The Old City
Jail - Corsicana, Texas
by Mary Love Sanders
Originally published in "The
Navarro County Scroll", Vol. XXII, 1977
Reprinted with permission of the
Navarro County Historical Society
a small (15' x 17') log jail had been built in
during the term of office of the town's third mayor,
Thomas J. Haynes, who was in office from November 1872
until November 1875 (Murchison 1974). This calaboose, as
it was called, was too small and unsanitary to
accommodate the growing numbers of inmates which
accompanied the growth of the town. As a consequence,
it was abandoned after the construction of a new County
Jail in 1876.
The City of Corsicana's first permanent brick
jail was built in 1908. On March 30, 1908, according to
the official minutes of the City Commission meeting, Mr.
H. B. Lochhead, a Corsicana architect, appeared before
the Commission are presented sketches, plans and
specifications for the proposed new jail, the cost
estimated to be $4,000. Upon action by the Commission,
these plans were adopted at this time.
The presence of the City Hall on the
northeast corner of City Block 266 probably dictated the
location of the new jail and although no official
mention was made at this Commission meeting concerning
the purchase of a building site, it seems almost certain
that a preliminary verbal agreement had been reached
with Mrs. Rebecca A. Croft, owner of the land adjacent
to the City Hall property, the logical site for
construction of the jail. Mrs. Croft was the widow of
Judge William Croft who had first begun practicing law
in Corsicana in 1850 (Love 1933, p. 256) and had the
reputation of being a tenacious as well as an extremely
fair attorney and judge. The Crofts' grandson, Charles
W. Croft, 1104 West 4th Avenue, Corsicana, a retired 78
year old banker, remembers that W. A. Townsend told him,
in 1920, that in the early days he had seen deer grazing
on what was later known as the "Croft property" (Croft
On June 1, 1908, during a regular session of
the City Commission, Commissioner of Public Improvement
(also Mayor) E. A. Johnson reported that low bids on the
erection of the proposed new jail had been received and
were held "pending the recovery of Chairman Walton of
the Building Committee". At a subsequent called session
of the Commission on June 3, 1908, the Commission
ratified the action taken by the City Council in
awarding a contract on the construction of the jail to
Berry and Metcalf at $5,275.
Further official action of the Corsicana City
Commission on June 15, 1908, in joint called session
with the City Council, authorized the purchase of a lot
25' x 85' known as the "Croft property" at 207 West 5th
Avenue, immediately west of the City Hall, on which to
build the jail. The Council approved the purchase of
this lot and appropriated $750 to cover the cost.
The land on which the Old City Jail now
stands was to be used as a county seat for Navarro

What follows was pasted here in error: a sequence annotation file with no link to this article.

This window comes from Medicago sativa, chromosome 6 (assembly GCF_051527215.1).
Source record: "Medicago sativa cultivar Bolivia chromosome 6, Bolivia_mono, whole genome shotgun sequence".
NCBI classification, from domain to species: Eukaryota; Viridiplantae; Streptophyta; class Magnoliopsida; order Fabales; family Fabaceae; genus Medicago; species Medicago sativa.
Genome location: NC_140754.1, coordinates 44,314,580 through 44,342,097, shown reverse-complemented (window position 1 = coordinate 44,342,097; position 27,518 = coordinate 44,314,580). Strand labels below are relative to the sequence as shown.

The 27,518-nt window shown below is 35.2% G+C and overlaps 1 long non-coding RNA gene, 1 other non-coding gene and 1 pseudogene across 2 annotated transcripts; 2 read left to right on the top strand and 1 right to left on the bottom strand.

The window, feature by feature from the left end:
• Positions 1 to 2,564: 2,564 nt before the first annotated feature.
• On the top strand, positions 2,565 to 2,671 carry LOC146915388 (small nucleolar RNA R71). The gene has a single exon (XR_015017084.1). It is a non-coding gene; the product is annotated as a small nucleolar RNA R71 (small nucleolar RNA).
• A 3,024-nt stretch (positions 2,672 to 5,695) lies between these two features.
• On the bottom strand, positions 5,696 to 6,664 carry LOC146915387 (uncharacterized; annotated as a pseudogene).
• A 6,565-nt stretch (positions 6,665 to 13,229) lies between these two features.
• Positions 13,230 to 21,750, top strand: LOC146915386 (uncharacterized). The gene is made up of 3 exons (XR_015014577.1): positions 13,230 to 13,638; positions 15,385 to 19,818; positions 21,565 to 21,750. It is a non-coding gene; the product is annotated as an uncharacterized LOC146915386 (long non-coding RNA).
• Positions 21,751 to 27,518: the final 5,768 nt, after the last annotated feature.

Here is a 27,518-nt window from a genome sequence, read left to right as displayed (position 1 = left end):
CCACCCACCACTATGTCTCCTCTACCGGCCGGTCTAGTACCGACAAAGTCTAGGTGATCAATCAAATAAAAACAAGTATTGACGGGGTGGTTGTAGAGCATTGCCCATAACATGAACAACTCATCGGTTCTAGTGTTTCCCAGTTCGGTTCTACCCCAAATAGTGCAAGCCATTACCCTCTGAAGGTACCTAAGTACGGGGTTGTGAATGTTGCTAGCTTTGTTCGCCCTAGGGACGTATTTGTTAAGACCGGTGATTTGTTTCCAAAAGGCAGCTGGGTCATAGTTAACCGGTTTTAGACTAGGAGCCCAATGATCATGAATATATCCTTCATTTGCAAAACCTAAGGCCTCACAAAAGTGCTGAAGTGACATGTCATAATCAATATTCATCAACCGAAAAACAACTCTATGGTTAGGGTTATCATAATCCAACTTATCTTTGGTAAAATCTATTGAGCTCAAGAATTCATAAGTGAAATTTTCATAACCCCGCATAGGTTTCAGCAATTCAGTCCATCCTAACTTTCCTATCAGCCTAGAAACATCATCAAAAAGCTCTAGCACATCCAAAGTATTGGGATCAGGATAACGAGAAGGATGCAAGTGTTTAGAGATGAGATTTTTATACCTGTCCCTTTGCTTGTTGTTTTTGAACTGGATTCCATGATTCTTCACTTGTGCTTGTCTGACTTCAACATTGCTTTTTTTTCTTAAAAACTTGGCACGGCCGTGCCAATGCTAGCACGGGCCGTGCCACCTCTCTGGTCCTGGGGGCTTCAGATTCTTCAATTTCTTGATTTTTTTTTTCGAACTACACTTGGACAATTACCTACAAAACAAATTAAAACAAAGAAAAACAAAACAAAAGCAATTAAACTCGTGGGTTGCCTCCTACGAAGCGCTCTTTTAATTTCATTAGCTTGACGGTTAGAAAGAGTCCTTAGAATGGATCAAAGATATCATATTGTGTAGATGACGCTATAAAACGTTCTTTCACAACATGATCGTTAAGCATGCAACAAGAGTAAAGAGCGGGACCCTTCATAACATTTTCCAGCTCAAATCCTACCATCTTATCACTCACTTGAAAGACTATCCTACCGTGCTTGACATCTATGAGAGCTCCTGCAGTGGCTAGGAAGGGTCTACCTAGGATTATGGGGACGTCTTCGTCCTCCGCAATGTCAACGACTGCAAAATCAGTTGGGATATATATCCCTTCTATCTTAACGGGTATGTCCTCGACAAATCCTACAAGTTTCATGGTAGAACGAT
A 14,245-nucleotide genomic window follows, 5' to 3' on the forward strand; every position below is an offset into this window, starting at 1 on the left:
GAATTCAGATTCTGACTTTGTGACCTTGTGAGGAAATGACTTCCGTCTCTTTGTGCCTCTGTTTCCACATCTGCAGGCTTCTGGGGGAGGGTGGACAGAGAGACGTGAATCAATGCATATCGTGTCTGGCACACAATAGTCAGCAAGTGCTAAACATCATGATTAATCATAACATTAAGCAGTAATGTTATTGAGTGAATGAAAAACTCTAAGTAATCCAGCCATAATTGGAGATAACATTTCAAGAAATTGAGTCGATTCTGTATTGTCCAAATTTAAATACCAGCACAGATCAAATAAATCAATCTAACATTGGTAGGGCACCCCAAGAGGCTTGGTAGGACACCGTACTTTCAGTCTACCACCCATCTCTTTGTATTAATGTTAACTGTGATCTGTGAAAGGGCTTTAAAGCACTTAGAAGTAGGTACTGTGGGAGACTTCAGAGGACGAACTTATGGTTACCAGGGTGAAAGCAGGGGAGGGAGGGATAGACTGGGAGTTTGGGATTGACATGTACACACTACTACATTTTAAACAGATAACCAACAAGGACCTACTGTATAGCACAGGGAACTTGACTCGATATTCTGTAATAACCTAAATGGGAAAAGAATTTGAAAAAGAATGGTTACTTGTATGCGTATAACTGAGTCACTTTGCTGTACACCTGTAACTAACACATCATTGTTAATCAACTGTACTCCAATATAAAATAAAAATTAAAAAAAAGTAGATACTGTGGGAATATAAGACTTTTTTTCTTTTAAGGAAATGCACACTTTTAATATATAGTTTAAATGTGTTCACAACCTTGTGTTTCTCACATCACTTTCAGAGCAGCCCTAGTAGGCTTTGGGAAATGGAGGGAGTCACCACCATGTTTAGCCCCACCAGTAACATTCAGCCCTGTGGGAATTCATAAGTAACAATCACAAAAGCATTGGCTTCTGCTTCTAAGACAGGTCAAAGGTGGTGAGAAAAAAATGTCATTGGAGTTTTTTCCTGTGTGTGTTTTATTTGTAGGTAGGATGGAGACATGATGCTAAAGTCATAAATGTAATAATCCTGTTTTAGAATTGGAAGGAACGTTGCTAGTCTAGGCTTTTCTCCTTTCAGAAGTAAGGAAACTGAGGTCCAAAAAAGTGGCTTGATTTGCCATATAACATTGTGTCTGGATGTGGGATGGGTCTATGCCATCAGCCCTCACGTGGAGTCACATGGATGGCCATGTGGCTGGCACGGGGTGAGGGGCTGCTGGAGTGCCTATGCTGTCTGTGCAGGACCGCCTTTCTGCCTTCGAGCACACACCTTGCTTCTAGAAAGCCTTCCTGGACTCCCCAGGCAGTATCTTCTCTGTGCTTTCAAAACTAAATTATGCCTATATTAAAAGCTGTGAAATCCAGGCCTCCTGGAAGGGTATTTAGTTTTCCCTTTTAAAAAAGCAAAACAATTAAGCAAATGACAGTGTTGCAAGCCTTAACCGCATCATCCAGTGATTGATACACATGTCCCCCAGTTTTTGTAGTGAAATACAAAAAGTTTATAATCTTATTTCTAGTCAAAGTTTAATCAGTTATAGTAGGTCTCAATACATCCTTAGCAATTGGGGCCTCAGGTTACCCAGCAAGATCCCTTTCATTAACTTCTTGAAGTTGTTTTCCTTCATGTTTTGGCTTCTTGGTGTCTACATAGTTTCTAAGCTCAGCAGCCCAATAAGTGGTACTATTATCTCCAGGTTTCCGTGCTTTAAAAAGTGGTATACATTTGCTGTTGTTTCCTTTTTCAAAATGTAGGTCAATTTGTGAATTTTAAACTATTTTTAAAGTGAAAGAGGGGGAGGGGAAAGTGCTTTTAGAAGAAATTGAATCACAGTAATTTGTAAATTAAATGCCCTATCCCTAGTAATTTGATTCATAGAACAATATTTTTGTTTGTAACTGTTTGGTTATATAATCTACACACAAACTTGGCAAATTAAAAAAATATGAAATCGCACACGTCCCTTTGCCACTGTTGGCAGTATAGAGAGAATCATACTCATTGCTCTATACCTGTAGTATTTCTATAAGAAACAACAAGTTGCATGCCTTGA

County (Taylor 1962, pg. 10) which was formed from
"originally granted to a Mexican settler
Jesus Ortez, by virtue of his certification of
settlement, dated March 16, 1838. This Certificate was
traded and passed through several hands, prior to its
final location, being at one time owned by G. A.
Campbell, and finally passing to David R. Mitchell, who
was Surveyor of Robertson County Land District.
He held in his name the title of this for
himself and associates Thos. I. Smith and J. C. Neill.
The title was finally cleared, and the
hundred acres known as the "Old Town Plat" was conveyed
to the Commissioners [i.e., the Commissioners for the
August 1849 term of Court] on June 30, 1850" (Love 1933,
Mitchell, Smith and Neill along with
C. M. Winkler, E. H. Tarrant,
Eliot and William Love had been members of a
committee which forwarded the organization of Navarro
County. They were assisted in this endeavor by Jose
Antonio Navarro, a signer of the Texas Declaration of
Independence and a member of the first State
Legislature, and they recognized his help by naming the
new county in his honor. In addition, the county seat
was named in honor of the home of Navarro's parents,
Corsica (Love 1933)
Early surveyors of necessity were involved in
numerous encounters and skirmishes with Indians of the
area who were anxious to protect their ancient hunting
grounds from incursions by white settlers. Thomas I.
Smith and J. C. Neill had been sent, in 1844, "to meet
at Tehuacana Creek in Limestone County, to enter into a
treaty with the chiefs of the Comanches, Wacoes,
Keechies, Caddoes, Anodayuas, Delawares, Cherokees,
Lipans and the Tonkawa Indians (Taylor 1962, pg 42.)
David R. Mitchell at one time kept an inn
"located about midway of the South side of Block 263, of
the Old Town Plat...sometimes called the Lower Hotel"
(Love 1933, p. 81) and also operated a store on the west
side of the Court House Square (Taylor 1962, p. 13).
After his death in 1853 he was buried in Oakwood
Cemetery in Corsicana, a part of the original 100 acres